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How to Repair a Paperback Book That Got Wet


Books are a valuable commodity, not just for the information they contain but for their rarity and quality of craftsmanship. Water damage is common to books and can cause irreversible damage. If the wet book is collected quickly enough, it can be saved from serious water damage with a few steps and the right technique.

Freeze the book as soon as possible. Place the wet book in a plastic bag and place it in a freezer, spine side down, supported so it will not tip over. Online resources indicate the optimal temperature is -15 degrees Fahrenheit, but a conventional freezer will do in a pinch. Leave the book in the freezer overnight.

Open the cover and dry it with a hair dryer. Move the dryer across the surface of the cover, top to bottom and side to side, inside and out.

Dry the first page with the hair dryer using the same technique.

Continue to the next page when the first page is completely dry, using the same technique.

Stop drying, return the book to the plastic bag, and place the bag in the freezer when the rest of the book starts to thaw. You can begin again once the remaining wet pages have frozen again.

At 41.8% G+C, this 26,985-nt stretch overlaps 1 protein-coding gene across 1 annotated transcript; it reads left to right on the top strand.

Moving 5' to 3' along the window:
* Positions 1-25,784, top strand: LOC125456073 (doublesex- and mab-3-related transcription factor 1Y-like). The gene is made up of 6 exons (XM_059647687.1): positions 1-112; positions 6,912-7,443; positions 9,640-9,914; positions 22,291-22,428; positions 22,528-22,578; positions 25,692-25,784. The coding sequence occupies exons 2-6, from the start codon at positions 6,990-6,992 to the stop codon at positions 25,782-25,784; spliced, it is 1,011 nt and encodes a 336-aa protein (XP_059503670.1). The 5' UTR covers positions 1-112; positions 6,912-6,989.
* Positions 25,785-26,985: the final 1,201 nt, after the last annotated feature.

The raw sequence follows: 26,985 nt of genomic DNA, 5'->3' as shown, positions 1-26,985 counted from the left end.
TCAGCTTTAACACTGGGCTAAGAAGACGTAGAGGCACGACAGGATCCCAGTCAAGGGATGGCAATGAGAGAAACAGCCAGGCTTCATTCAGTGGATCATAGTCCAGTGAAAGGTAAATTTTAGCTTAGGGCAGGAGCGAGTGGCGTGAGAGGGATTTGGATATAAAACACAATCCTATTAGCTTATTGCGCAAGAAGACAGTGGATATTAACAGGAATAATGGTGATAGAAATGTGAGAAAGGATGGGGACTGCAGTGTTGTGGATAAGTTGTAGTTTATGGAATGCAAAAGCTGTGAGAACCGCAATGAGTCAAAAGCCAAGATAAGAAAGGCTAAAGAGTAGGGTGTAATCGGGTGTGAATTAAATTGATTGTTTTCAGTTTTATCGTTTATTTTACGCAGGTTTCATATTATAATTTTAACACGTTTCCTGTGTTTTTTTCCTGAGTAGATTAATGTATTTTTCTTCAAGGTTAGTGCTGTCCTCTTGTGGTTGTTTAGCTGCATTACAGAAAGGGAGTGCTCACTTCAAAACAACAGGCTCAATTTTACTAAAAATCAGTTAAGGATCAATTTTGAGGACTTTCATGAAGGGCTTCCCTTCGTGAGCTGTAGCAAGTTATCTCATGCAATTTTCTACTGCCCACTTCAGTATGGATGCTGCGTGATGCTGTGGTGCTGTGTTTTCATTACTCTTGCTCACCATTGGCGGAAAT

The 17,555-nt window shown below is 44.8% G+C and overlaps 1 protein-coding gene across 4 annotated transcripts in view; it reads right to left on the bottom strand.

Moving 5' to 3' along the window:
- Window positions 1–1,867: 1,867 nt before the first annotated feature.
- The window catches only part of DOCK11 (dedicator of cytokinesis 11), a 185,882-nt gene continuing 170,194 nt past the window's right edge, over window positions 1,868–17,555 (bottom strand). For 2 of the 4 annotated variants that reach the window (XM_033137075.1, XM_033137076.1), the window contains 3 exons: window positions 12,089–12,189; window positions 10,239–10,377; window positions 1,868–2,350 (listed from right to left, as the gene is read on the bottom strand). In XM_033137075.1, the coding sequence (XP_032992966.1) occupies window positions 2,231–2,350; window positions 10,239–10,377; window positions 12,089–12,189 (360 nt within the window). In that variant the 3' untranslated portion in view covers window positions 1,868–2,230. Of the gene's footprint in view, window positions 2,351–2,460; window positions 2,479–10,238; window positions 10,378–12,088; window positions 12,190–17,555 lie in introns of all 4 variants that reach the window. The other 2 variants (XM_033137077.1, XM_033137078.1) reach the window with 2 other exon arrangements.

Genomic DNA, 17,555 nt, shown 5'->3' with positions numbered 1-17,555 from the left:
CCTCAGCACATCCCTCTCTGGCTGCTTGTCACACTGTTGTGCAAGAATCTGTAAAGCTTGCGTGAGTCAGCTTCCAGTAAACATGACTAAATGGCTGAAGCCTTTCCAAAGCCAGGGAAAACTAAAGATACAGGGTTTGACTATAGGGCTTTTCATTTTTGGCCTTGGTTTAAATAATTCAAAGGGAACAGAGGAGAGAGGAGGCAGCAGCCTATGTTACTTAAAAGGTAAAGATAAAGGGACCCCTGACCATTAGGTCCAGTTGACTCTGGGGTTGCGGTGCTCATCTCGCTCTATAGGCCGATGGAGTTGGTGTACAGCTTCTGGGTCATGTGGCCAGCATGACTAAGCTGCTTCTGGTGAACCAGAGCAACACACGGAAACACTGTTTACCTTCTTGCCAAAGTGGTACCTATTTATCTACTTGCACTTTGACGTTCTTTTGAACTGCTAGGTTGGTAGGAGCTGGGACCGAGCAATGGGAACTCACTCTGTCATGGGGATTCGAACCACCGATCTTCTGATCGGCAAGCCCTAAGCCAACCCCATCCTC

Dry each page individually with a hair dryer, placing the book in a plastic bag and returning it to the freezer when the rest of the book begins to thaw.

Tip
  • Freezing the book while it is still wet prevents further damage by stopping the water from dissolving the paper. Keep the book frozen at all times except the portion you are drying.
Items you will need
Wet paperback book
Freezer
Plastic bag
Hair dryer
Bookmark
About the Author

This article was written by the Pen & the Pad team, copy edited and fact checked through a multi-point auditing system, in efforts to ensure our readers only receive the best information. To submit your questions or ideas, or to simply learn more about Pen & the Pad, contact us

Photo Credits
  • waterlogged book image by Joseph Chiapputo from Fotolia.com